After sitting in twos for the Fall-In count

I enthusiastically rush for search at the gate.

I strip to be searched in the bra and knicker.

I hand back my prison uniform,

And sit in the bus heading to court.

After hours of waiting in the holding cell

I stand with hope in the suspect’s dock.

“Your trial magistrate is indisposed.

Court adjourned to a month away.

You are further remanded to prison.”

What a disappointment!

What an anti-climax!

After a month of rotting in prison

I step again into the suspects’ dock.

“The State Prosecutors are on strike.

Adjourned to a month away.

Further remanded to prison.”

The following month was a repeat.

“Your trial magistrate is abroad.

Case adjourned to a date next month.”

The next month the court is closed for renovation.

Thereafter, the complainant is absent.

And thereafter, the case file is lost.

Adjournment after adjournment perpetual

With no case business in between.

This is how justice is delayed.

 

by Stella Nyanzi


 

Dr Stella Nyanzi has been incarcerated in Luzira Women’s Prison in Uganda since 2nd November, 2018. She is a writer, researcher and activist working and organising around Sexuality, Family Planning and Public Health.

As friends and comrades of Dr Nyanzi, we demand an end to this persecution of Dr. Nyanzi and all Ugandans who seek freedom. Join us by following and posting with the following hashtags on social media: #PushforStellaNyanzi, #StellaSpeaks, #45Poems4Freedom

 

StellaNyanziIcon

Bibliography – “Ghana child slavery: When seeking context overlooks harm”

I wrote an oped for Aljazeera about the current conversation around CNN’s documentary about child slavery around Lake Volta in Ghana, and the larger issue of challenging negative depictions of Africa and Africans.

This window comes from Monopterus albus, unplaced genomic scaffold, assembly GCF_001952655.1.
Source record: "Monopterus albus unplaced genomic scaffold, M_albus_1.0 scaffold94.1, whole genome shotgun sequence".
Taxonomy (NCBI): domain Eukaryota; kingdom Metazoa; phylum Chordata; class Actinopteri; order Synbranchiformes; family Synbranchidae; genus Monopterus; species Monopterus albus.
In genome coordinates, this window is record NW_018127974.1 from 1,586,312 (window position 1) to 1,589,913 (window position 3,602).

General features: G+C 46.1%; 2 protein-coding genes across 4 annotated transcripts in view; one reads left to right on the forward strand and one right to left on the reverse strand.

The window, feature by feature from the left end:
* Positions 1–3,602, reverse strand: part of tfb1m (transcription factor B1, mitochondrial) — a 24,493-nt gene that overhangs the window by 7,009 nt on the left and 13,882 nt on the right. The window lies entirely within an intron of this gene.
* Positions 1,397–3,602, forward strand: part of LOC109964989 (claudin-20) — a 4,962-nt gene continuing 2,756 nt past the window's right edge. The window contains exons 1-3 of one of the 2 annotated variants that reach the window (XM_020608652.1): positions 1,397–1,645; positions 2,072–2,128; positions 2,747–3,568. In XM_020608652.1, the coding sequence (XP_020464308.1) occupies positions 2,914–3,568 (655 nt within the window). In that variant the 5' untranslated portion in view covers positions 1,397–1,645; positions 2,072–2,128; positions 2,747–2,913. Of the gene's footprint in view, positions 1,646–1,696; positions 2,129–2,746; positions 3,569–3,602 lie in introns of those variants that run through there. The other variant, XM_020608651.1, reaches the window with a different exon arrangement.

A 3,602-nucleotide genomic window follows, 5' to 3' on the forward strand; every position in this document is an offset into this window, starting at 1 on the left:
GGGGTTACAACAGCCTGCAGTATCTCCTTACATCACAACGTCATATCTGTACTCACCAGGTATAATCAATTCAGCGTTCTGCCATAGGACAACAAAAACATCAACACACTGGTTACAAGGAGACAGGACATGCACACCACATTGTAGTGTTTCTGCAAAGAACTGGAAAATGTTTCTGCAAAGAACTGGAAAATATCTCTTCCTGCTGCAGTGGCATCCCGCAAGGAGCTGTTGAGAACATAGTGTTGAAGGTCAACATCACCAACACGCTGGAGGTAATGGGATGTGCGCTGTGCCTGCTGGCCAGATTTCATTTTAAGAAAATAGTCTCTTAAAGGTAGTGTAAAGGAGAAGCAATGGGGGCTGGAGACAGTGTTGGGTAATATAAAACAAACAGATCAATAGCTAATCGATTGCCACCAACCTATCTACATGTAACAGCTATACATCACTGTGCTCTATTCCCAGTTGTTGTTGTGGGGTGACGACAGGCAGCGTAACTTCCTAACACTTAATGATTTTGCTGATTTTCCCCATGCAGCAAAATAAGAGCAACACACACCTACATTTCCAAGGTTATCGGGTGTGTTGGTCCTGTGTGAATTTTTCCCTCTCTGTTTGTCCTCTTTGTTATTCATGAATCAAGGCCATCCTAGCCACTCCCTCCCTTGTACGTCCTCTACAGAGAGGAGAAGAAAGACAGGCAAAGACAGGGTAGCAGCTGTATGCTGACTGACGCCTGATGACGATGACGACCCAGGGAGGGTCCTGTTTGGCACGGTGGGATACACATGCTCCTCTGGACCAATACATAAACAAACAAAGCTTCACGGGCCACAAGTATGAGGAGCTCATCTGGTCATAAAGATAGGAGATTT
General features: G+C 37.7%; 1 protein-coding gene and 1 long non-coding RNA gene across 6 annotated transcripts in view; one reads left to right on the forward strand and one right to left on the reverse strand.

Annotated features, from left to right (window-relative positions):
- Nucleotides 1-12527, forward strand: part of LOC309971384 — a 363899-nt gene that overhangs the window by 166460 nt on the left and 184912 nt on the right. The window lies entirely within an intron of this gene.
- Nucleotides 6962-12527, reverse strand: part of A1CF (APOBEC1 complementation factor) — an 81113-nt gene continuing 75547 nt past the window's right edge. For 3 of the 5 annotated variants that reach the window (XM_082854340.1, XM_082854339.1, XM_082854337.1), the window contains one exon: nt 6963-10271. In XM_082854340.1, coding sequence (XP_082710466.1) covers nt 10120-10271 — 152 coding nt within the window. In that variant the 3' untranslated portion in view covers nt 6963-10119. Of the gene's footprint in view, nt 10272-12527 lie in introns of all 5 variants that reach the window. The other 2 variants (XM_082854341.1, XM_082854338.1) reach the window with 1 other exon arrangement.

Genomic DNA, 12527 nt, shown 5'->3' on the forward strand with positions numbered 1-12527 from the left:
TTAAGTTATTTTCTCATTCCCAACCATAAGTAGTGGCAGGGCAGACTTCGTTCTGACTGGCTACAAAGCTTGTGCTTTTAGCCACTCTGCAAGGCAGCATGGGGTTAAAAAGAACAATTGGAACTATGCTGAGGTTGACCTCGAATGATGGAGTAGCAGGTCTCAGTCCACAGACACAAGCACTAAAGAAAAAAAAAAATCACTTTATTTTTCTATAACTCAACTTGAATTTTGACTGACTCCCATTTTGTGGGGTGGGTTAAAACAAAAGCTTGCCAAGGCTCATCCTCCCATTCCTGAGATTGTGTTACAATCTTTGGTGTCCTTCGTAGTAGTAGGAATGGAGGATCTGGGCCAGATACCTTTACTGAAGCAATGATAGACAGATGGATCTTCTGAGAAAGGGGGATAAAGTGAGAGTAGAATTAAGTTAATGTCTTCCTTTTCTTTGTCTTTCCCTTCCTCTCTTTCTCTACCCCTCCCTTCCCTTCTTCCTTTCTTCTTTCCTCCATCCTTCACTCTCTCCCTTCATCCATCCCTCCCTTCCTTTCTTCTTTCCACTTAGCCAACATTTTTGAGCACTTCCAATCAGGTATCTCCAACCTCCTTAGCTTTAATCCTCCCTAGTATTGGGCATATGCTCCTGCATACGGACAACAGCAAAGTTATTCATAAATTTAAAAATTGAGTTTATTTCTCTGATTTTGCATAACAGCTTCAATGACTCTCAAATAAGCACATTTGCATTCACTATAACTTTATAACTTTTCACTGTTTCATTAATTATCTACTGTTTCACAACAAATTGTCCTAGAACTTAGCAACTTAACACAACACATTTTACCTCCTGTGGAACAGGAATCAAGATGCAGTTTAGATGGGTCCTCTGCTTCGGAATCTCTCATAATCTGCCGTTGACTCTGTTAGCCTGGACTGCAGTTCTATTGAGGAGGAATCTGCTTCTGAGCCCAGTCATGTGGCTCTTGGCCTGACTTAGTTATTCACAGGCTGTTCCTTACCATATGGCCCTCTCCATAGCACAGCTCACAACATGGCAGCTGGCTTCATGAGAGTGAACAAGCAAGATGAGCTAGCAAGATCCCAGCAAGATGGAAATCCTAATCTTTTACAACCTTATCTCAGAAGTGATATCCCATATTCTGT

Read the oped here:

https://www.aljazeera.com/indepth/opinion/ghana-child-slavery-seeking-context-overlooks-harm-190329101911983.html

 

 

For those looking to do further reading on this issue, Find some more sources here:

 

Emma Seyram Hamenoo, Emmanuel Aprakru Dwomoh, and Mavis Dako-Gyeke, “Child labour in Ghana: Implications for Children’s Education and Health.”, July 2018
https://www.researchgate.net/publication/326545928_Child_labour_in_Ghana_Implications_for_children’s_education_and_health

Sharon LaFraniere, Africa’s World of Forced Labor, in a 6-Year-Old’s Eyes, 2006
http://www.nytimes.com/2006/10/29/world/africa/29ghana.html

Agbenya, Lilian, “Child Labour Trafficking in the Lake Volta Fishery of Ghana: A Case Study of Ogetse in the Krachi west district of the Volta region”, 2009
https://munin.uit.no/handle/10037/1866

Report of the FAO Workshop on Child Labour in Fisheries and Aquaculture in Cooperation with ILO” Rome, 14–16 April 2010. http://www.fao.org/3/i1813e/i1813e00.pdf

Victoria Nyarkoah Sam, “Child Labor in Ghana: A Multidimensional Analysis” 2016
https://macau.uni-kiel.de/servlets/MCRFileNodeServlet/dissertation_derivate_00006875/CHILD_LABOUR_IN_GHANA.pdf

Samuel Okyere, ‘Shock and Awe’: A critique of the Ghana-centric child trafficking discourse” 2017
http://www.antitraffickingreview.org/index.php/atrjournal/article/view/266/250

Dela Afenyadu, “Child Labour in Fisheries and Aquaculture, a Ghanaian Perspective. The FAO workshop on child labour in fisheries and aquaculture in cooperation with ILO‐ FAO” 2010

 

On Call-Out Culture

Call-out culture at it’s core, is a great way to denounce bigotry. What I love(d) about it – in it’s social media manifestation – is how it gives people who are ordinarily not powerful a way to speak up about powerful people and systems and be heard.

I used to learn so much from call-outs – both mine, and others.